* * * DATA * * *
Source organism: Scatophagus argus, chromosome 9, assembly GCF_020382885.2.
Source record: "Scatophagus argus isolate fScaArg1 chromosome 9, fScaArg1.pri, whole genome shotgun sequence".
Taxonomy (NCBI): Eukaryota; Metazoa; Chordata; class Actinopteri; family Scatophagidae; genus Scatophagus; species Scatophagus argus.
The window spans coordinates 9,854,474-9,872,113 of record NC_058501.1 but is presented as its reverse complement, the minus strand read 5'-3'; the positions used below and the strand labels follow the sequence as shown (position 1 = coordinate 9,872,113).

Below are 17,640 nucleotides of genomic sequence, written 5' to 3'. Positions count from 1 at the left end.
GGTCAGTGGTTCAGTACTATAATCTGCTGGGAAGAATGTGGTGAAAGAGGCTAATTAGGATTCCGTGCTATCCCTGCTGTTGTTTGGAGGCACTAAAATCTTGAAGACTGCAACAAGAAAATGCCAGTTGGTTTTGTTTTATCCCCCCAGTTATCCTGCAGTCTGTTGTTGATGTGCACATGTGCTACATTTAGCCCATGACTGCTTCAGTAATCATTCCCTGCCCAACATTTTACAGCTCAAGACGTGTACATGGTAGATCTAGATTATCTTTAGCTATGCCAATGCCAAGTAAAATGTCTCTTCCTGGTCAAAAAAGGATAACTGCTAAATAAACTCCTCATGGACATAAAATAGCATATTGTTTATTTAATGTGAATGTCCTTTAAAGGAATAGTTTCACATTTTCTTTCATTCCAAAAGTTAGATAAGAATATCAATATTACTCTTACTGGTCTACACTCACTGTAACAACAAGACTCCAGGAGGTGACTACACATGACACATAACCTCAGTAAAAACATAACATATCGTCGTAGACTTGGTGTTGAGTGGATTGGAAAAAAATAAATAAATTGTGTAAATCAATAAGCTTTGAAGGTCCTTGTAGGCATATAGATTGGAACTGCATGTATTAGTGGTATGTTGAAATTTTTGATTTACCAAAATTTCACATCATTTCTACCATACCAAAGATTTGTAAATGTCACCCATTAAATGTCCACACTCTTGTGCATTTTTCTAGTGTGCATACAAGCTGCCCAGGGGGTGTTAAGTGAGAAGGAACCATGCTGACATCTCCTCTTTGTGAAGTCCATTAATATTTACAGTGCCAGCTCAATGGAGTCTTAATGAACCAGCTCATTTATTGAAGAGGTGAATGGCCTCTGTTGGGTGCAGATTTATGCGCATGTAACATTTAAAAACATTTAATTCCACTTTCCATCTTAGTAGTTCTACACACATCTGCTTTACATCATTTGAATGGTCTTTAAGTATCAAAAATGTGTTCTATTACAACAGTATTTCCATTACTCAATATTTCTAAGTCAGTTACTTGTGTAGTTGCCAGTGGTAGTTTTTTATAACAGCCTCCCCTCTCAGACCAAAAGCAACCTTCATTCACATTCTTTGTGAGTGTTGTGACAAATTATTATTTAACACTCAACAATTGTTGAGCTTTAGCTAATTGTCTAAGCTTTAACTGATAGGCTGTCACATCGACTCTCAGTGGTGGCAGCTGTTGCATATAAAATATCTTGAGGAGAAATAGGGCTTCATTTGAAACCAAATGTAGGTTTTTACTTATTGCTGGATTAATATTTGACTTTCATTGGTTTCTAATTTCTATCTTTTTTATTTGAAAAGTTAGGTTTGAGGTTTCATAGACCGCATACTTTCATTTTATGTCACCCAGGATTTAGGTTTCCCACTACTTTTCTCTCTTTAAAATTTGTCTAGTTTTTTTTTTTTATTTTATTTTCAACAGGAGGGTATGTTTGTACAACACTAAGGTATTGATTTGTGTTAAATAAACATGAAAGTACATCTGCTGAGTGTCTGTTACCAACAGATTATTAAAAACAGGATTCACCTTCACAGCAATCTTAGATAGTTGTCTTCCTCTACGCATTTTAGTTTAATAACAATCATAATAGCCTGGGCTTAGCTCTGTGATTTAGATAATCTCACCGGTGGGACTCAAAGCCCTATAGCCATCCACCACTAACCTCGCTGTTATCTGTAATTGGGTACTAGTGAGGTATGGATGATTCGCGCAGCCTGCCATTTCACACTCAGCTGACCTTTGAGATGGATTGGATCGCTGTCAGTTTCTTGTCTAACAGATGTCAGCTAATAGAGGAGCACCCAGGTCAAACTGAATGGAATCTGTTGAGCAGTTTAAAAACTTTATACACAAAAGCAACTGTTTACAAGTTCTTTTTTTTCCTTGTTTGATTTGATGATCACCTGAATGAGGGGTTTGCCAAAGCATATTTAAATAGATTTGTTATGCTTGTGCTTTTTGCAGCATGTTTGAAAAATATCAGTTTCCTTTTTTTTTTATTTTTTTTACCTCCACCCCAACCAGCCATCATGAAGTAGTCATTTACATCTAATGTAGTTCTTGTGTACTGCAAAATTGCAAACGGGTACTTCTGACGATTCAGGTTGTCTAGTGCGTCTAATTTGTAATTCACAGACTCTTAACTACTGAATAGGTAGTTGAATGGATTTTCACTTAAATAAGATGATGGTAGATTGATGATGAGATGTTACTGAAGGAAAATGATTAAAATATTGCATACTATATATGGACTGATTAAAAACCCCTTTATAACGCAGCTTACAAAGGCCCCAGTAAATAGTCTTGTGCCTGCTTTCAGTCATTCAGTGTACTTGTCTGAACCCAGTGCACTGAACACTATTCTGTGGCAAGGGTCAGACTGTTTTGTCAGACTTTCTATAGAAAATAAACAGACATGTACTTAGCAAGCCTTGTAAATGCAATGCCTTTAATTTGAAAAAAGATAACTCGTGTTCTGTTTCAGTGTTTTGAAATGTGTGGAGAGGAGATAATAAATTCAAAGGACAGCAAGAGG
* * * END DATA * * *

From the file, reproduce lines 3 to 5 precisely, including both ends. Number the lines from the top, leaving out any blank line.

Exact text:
Taxonomy (NCBI): Eukaryota; Metazoa; Chordata; class Actinopteri; family Scatophagidae; genus Scatophagus; species Scatophagus argus.
The window spans coordinates 9,854,474-9,872,113 of record NC_058501.1 but is presented as its reverse complement, the minus strand read 5'-3'; the positions used below and the strand labels follow the sequence as shown (position 1 = coordinate 9,872,113).

Below are 17,640 nucleotides of genomic sequence, written 5' to 3'. Positions count from 1 at the left end.